The proposed final re-evaluation decision for mancozeb, which suggests cancelling all uses of mancozeb except on tobacco due to unacceptable risks to human health and the environment, was published on Oct. 5, 2018, with a three-month consultation period. The Canadian Horticultural Council and the Canadian Potato Council were granted an additional 60-day period after the consultation deadline to gather more information on how growers use mancozeb for horticultural crops, including potatoes.
The council released a survey that Canadian growers could complete online or by hard copy to gather more information during this period. The purpose of the survey is to gather grower provided data that is “highly representative of how mancozeb is used in potato production overall across Canada and within each province.”
“Specifically, mancozeb use rates, number of applications, the use of aerial application under irrigated and non-irrigated potato production and the effectiveness of chemical and non-chemical alternative controls will be determined,” explained David Jones, manager of potato industry coordination with the Canadian Potato Council.
As of Jan. 25, 2019 , only 16 of 135 total survey responses were from Manitoba. During Manitoba Potato Production Days in Brandon, producers, especially from the province and Alberta, were encouraged to participate in the survey to include how they use mancozeb so the PMRA could make a nuanced decision.
In the Prairie provinces, producers often use aerial applications for fungicides because of the nature of the landscape and the lower population compared to Eastern Canada. “But Manitoba has higher humidity, somewhat similar to some of the eastern provinces, so we’ve got a situation where we have a lot of fungicide applications due to our climate, but we also do those by air because of our topography,” said Darin Gibson, president and research agronomist at Gaia Consulting and presenter at Manitoba Potato Production Days.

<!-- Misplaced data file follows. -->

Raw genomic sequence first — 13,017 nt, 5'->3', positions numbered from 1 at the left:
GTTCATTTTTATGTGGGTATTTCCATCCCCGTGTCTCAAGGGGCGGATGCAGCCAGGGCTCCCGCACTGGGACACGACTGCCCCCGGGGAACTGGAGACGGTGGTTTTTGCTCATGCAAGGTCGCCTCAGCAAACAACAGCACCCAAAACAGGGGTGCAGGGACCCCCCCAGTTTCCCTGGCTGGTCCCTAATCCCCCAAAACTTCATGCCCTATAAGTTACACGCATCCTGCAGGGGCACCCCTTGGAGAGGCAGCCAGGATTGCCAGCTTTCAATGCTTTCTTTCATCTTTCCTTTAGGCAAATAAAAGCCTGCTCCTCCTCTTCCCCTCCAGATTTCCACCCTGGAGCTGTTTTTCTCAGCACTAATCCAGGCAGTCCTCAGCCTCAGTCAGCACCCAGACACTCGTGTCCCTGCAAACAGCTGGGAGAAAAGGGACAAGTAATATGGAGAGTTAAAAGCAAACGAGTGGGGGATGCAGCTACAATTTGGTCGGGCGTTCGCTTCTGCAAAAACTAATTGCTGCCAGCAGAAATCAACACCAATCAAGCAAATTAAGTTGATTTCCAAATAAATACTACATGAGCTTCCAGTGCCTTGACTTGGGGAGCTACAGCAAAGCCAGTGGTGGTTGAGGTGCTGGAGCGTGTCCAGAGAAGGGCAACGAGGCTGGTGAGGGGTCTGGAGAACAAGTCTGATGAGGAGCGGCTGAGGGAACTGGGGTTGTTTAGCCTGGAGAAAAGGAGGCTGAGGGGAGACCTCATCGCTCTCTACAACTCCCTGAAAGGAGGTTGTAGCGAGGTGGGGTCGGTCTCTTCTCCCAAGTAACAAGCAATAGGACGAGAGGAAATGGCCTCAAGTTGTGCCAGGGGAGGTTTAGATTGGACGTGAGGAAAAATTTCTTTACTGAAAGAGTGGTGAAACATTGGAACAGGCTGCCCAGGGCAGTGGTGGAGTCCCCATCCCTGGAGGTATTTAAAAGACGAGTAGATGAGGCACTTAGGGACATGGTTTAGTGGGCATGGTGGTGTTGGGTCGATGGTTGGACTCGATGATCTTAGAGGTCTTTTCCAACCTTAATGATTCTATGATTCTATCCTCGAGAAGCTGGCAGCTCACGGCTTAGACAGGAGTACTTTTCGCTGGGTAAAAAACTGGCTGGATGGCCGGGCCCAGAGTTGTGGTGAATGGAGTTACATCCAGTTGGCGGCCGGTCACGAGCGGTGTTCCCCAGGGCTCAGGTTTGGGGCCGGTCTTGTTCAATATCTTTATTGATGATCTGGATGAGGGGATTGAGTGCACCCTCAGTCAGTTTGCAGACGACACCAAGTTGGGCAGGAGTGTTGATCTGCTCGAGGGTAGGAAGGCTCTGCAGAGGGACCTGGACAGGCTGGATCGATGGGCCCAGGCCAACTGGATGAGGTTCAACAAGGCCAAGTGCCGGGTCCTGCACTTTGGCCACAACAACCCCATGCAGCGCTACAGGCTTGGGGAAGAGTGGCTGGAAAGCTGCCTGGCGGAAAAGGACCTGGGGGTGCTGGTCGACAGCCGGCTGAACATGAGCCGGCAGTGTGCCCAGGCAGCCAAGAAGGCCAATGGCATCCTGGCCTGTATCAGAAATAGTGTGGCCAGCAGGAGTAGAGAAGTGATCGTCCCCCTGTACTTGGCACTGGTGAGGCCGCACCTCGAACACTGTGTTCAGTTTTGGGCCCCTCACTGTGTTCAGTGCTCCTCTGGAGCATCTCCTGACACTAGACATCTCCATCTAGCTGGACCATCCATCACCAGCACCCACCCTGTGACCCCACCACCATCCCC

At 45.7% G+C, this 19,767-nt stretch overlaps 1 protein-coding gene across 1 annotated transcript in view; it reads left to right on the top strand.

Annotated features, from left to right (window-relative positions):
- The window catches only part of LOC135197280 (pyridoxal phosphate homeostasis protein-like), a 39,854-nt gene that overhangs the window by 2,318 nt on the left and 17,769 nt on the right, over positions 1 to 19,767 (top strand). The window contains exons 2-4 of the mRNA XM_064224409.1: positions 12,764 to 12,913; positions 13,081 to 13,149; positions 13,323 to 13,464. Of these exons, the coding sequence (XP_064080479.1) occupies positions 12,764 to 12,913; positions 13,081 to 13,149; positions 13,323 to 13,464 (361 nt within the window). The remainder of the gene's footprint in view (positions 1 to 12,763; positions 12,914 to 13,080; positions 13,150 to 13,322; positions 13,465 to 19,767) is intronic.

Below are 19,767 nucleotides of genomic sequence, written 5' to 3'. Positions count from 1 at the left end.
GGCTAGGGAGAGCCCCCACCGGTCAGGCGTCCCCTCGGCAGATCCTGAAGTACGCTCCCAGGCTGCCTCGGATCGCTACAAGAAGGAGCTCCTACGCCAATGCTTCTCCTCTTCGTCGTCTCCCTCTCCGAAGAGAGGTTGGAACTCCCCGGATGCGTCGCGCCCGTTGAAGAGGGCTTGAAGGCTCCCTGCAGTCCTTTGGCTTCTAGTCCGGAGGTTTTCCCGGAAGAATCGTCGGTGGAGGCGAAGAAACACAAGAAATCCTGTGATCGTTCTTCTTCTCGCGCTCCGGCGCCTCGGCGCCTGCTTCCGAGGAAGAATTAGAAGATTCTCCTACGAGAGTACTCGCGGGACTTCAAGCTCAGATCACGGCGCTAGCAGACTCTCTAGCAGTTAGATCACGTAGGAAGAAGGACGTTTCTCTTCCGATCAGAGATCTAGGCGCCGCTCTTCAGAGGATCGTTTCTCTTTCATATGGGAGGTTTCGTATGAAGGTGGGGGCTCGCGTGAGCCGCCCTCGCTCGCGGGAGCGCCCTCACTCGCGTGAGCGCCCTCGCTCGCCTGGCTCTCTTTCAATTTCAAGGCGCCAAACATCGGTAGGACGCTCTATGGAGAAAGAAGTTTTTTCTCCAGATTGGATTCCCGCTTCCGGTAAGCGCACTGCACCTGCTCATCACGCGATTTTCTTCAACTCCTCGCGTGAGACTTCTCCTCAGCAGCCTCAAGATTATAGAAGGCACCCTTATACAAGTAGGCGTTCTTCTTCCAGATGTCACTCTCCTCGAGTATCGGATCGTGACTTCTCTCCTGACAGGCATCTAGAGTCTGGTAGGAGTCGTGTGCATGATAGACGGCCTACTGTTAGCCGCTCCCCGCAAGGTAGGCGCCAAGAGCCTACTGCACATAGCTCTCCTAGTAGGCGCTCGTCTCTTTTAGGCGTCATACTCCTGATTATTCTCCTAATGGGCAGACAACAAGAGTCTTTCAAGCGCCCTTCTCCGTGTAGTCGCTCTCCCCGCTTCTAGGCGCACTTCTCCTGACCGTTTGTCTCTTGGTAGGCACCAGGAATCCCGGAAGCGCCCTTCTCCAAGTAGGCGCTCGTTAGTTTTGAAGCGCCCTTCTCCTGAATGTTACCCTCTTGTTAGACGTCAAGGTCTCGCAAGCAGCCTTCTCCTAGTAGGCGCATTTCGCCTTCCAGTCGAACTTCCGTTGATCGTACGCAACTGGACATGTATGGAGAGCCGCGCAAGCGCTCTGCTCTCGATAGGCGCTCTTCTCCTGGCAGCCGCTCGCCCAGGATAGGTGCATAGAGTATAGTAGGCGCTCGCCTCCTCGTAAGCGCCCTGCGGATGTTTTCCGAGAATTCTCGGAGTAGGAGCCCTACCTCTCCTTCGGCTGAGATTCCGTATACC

The grower survey sought to include the variety of ways producers use the fungicide so that PMRA’s decision would be reflective of the fungicide’s use in Canada. “[Aerial applications] will be considered differently and I’m not sure how that affects the final outcome, but it’s important that PMRA has the best information possible about how these products are used across the country, otherwise they make assumptions about the worst case scenario,” Gibson said.
“[The survey’s] highly representative data will provide quantitative information that PMRA can use to verify or correct assumptions that they have previously used in their assessment of risk associated with mancozeb use in potatoes,” Jones added. “The desired outcome is that the collected data will contribute to revised risk assessments that are favourable to the continued use of mancozeb in potatoes.”
The proposed re-evaluation decision removed the original exception that allowed for foliar application of mancozeb on potatoes and will have a great impact on potato growers.
Currently, mancozeb is one of the most economical broad-spectrum fungicides for early and late blight. Not only is the price point attractive, but because it is a multi-site fungicide, there is a low risk of diseases developing resistance to mancozeb.
“One of the problems is when you lose some of these products to regulatory issues, you end up depending on some of these single-site fungicides, which have a much higher risk of resistance,” Gibson said.
Currently, multi-site fungicides, like mancozeb, chlorothalonil, or metiram, are the base for any potato fungicide program because there’s little risk of diseases developing resistance to these fungicides. Gibson explained that if mancozeb is removed from the growers’ toolbox, growers would have to switch to single-site products, such as either an early blight product or a late blight product. The cost of production will increase because growers will have to tank mix two products; each of those products being more expensive than mancozeb.